Getting calories out of grass is not easy. That’s why cows and other ruminants, like goats and sheep, have multiple compartments in their stomachs to help them digest their food. One of those stomachs is populated by microbes that help break down plant matter into a more digestible form. The process, called enteric fermentation, also produces methane, a potent greenhouse gas that is 80 times more efficient at heating the atmosphere than carbon dioxide over the first 20 years it is in the atmosphere, before it breaks down into other compounds. A single cow releases around 250-500 liters of methane a day. There are approximately 1 billion cows used in the global meat and dairy industries, and, combined with other animals raised for livestock, are responsible for releasing the methane equivalent of some 3.1 gigatons of carbon dioxide into the atmosphere every year. If cows were a country, they would be the world’s third-largest greenhouse-gas emitter, behind China and the U.S., and ahead of India.
At the COP26 climate conference held in Glasgow last week, more than 105 nations pledged to reduce methane emissions by 30% by 2030. Most countries’ pledges focused on tamping down on their oil, gas and coal industries, which are responsible for a third of human-caused methane emissions—only a few plans focused on tackling agricultural sources of methane, which contribute 42% of the global total of the greenhouse gas.
Read more: A Methane Pledge Is the First Good News Out of COP26. Nothing Else Will Be as Easy
The Intergovernmental Panel on Climate Change, the United Nations’ premier climate body, recommends that humans consume less meat and dairy as a way to reduce global warming. But getting humans to change their eating patterns is difficult. Tackling the issue at its source—in this case, the cows themselves, could be far easier.
Scientists have developed multiple approaches for capturing bovine emissions, from masks fitted for cow noses that restrict the amount of methane the animals’ burps release into the atmosphere to ingenious, but misguided, plastic backpacks designed to trap cow farts. (For what it’s worth, most of the methane produced by cows is released through belching, only 5% comes out of the other end). Farmers are selectively breeding lower-emitting cows, and some veterinary scientists are working on a vaccine that targets the methane-emitting bacteria in cow guts while leaving more beneficial (and less polluting) microbes alone.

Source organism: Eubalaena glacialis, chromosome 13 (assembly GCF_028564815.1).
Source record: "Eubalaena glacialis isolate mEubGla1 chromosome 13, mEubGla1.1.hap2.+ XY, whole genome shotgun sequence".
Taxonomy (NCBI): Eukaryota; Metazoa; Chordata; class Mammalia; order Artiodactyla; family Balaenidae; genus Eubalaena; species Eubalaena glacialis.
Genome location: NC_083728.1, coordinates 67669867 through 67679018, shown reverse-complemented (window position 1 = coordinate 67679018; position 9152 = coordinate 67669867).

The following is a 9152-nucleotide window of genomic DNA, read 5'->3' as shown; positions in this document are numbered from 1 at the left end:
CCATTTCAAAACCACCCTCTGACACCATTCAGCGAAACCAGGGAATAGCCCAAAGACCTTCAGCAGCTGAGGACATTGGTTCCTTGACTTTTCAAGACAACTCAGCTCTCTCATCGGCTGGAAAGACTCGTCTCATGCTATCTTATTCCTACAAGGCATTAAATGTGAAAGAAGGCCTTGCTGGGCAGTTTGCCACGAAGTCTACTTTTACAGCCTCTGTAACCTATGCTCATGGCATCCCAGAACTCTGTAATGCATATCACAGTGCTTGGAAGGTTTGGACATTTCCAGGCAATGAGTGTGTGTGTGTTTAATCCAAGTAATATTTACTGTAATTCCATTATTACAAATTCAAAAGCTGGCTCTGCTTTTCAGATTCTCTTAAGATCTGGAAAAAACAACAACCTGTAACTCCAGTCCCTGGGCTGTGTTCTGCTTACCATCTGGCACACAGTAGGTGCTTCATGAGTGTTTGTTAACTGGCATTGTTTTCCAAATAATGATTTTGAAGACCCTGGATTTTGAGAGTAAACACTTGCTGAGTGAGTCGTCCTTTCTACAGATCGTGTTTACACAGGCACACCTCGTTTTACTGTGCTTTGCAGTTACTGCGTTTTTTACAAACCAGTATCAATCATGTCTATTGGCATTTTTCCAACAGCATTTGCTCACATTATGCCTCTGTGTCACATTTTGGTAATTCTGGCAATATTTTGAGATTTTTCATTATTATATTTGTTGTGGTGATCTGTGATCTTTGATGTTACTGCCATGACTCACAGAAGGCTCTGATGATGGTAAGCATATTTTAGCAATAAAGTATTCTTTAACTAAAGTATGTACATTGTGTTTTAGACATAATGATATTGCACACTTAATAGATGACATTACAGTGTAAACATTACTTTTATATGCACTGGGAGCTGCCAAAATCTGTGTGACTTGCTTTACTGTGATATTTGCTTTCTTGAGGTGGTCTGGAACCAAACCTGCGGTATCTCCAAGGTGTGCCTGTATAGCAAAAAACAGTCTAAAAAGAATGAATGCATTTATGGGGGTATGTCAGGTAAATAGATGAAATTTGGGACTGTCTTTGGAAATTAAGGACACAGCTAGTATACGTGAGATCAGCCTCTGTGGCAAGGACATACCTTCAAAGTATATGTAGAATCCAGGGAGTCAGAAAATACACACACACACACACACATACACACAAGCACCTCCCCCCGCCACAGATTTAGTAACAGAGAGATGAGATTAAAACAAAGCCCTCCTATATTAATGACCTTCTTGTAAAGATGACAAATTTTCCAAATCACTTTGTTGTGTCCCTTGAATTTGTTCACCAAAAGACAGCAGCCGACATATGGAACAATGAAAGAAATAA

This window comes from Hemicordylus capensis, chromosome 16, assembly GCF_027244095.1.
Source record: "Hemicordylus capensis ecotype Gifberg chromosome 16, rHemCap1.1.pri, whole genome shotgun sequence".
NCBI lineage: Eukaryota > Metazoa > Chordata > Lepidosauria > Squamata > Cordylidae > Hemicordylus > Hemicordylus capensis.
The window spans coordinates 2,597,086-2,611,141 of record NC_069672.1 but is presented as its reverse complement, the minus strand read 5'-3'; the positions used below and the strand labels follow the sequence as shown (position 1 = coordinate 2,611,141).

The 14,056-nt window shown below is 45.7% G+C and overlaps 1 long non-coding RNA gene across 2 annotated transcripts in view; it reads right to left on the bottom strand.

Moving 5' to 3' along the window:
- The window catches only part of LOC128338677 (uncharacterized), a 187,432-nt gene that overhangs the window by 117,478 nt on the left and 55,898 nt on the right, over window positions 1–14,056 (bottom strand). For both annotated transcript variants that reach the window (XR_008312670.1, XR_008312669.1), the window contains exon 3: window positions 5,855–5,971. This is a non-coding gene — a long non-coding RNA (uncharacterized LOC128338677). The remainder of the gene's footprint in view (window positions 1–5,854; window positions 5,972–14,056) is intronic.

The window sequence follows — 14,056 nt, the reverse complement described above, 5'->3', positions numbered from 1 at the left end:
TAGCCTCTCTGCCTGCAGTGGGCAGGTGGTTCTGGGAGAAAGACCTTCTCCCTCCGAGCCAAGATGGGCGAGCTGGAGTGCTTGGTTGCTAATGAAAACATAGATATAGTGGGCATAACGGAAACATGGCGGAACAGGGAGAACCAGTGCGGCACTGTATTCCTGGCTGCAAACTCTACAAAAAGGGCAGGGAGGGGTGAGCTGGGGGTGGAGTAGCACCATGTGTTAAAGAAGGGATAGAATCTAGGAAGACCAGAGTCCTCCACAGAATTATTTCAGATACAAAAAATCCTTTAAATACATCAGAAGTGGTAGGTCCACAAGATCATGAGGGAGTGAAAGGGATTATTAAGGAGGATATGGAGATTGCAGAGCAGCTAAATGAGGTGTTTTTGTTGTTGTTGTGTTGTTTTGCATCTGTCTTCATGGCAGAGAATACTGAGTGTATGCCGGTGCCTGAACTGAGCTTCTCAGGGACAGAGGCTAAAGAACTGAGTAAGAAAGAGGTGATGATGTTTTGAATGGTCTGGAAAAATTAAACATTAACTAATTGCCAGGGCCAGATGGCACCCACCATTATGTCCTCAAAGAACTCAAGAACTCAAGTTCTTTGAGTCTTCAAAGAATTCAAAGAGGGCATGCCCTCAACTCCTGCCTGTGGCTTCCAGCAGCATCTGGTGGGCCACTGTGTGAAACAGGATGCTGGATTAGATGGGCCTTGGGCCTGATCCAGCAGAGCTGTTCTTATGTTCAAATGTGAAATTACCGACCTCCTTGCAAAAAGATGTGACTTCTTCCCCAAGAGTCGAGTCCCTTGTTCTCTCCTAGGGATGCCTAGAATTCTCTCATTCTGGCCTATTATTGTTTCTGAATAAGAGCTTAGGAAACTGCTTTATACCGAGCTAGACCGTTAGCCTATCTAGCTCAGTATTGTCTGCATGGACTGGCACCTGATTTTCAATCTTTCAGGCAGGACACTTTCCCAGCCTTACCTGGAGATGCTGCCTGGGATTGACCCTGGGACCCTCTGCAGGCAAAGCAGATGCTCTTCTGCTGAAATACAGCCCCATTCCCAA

The best solutions, however, start at the source, with feed additives. In September Brazil and Chile approved the use of Bovaer, a synthetic feed supplement developed by Dutch bioscience company DSM that reduces methane emissions in dairy cows by 30%, and up to 80% in beef cattle. But the supplement is an added cost for farmers, and unless there is an incentive—either through government regulations, subsidies or market demand—its use is not likely to be widespread.
Agriculture scientists are also looking for cheaper and more effective natural solutions. They may have discovered it in an ingredient rarely found near cow pastures: seaweed.
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In 2020 Australian researchers found that replacing 3% of a cow’s diet with a type of seaweed native to Australia resulted in up to an 80% decrease in methane emissions. Now researchers in Ireland and the United Kingdom are trying to find out if their local variant does the same. Scientists at the Institute for Global Food Security at Queen’s University Belfast are launching a €2 million project to monitor the effects of feeding local seaweed to dairy cows. Sharon Huws, a professor of animal science and microbiology, and lead scientist on the project, says she expects to see at least a 30% reduction in methane emissions, and hopes to see more.
“Using seaweed is a natural, sustainable way of reducing emissions and has great potential to be scaled up,” say Huws. “There is no reason why we can’t be farming seaweed.”
Read more: The Cow That Could Feed the Planet
Feeding cows seaweed may seem like a drop in the bucket compared to the overwhelming impact of global greenhouse gas emissions. Not so, says Sarah Ann Smith, director of the so-called “super-pollutants”(meaning methane) program at the U.S.-based Clean Air Task Force. Even cutting 30% of emissions from enteric fermentation would lead to a massive reduction in atmospheric methane, she says—about 11% of the total. That’s on par with the annual emissions produced by all global landfills—which make for a far more complicated source to tackle. “The reality,” she says, “is that we are at a point on climate change where we have to throw all this spaghetti at the wall and see what sticks.” Current projections show that meat consumption globally is going to rise, she points out. “We don’t have the luxury of picking and choosing anymore, we need all the solutions on the table.”
Or, as the case may be, in the feeding trough.
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